High carbohydrate diets. The more traditional plans based on national dietary guidelines (as mentioned above) would fall into this category. Other well known programs include the LEARN (lifestyle, exercise, attitudes, relationships, and nutrition) plan and the Food Guide Pyramid.

Others. There are other popular diets that do not fit easily into the above categories as they do not emphasize macronutrient ratios. Weight Watchers instead restricts calories via portion control. The Mediterranean style of eating underscores type or quality of fat and carbohydrate and not their relative amounts; this diet has become popular for its link to heart health. Of course there are many more diets out there; the aforementioned are but a partial listing.

How do the diets compare?
Four papers from last year reviewed the association between diet composition and weight loss.7, 9, 11,13 The majority of evidence seems to support an inverse relationship between carbohydrate intake and body mass index (BMI), although a high protein/low carbohydrate diet plan probably leads to more weight loss in the short term. Studies looking at glycemic index are not conclusive. Some do not show evidence of reduced BMI, but do show cardiovascular benefits, probably because of their emphasis on fruits, vegetables, and whole grains. High glycemic load does seem to be associated with lower BMI.13,14,15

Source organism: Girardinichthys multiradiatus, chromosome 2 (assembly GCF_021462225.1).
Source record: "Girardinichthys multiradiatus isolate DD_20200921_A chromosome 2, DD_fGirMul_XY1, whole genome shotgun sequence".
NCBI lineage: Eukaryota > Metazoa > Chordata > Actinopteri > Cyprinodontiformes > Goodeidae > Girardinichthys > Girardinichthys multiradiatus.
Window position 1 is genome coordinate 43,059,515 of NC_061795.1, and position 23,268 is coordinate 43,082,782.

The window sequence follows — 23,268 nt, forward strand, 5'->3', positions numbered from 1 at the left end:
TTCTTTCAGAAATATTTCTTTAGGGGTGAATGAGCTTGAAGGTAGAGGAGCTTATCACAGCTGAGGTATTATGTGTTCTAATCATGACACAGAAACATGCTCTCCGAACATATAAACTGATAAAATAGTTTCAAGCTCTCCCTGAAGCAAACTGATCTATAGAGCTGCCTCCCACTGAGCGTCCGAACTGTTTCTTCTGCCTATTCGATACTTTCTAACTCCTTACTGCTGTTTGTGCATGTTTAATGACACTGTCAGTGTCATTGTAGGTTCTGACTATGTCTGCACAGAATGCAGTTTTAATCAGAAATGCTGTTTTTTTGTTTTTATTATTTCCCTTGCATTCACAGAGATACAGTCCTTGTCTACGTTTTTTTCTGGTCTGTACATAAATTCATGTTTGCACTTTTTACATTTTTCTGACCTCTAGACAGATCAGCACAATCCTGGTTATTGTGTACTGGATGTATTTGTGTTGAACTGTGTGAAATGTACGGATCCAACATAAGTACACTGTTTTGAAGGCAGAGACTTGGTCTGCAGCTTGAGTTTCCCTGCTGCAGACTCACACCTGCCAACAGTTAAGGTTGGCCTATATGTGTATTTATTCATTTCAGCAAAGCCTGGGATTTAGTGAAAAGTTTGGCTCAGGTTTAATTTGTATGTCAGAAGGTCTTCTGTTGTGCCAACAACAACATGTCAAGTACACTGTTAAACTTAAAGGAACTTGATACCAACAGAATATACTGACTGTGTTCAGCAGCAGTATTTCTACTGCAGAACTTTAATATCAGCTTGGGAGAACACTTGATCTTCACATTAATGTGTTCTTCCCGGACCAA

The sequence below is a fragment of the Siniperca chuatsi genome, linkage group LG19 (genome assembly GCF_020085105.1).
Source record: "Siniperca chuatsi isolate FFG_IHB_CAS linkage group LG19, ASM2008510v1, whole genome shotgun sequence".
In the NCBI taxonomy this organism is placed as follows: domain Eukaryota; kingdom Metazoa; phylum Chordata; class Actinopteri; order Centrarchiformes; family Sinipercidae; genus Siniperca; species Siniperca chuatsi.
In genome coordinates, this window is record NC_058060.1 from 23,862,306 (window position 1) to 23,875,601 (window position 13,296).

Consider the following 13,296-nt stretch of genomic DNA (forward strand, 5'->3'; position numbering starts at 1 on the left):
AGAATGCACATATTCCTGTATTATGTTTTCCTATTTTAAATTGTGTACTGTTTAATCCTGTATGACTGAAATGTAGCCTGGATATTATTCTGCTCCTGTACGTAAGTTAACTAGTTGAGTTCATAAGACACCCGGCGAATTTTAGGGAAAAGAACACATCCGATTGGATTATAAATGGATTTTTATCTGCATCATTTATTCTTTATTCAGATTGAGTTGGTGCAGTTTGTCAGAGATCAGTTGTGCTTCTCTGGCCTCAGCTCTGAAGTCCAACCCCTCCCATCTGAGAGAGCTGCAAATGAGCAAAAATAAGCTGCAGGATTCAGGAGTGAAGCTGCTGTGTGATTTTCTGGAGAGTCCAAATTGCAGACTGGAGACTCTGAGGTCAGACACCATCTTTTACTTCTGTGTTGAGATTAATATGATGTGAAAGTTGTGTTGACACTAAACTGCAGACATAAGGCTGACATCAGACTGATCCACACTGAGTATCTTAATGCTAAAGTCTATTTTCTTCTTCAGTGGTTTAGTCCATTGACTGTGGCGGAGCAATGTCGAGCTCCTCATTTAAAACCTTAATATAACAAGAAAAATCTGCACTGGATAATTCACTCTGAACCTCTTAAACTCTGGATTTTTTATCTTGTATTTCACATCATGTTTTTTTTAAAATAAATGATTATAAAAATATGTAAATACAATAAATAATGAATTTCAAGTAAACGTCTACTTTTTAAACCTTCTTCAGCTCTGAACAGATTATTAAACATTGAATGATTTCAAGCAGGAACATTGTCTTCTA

Interestingly, the majority of data supports the notion that factors other than macronutrient composition are responsible for weight loss success. In other words, all tweaking of proteins, fats, and carbohydrates aside, any diet will do, as long as someone can stick to it.2, 16, 17 Only rarely do diet trials go beyond 6 to 12 months; cost is a significant factor. Increased dietary adherence seems to be consistently associated with greater weight loss, but overall adherence rates are lower than one would hope for in otherwise well-designed studies (at least one study paid participants for their continued involvement). Subjects cite inadequate weight loss and difficulty following the diets as reasons for dropping out. There may be an association between higher discontinuation rates for the stricter diet programs, such as the very low carbohydrate Atkins diet and the very low fat Ornish diet.17 In two trials each with four groups of subjects who followed four dissimilar diets, the differences between the diets started to become less apparent after only two months.17,18 Again, more studies need to be done as there are many limitations to the data at this point.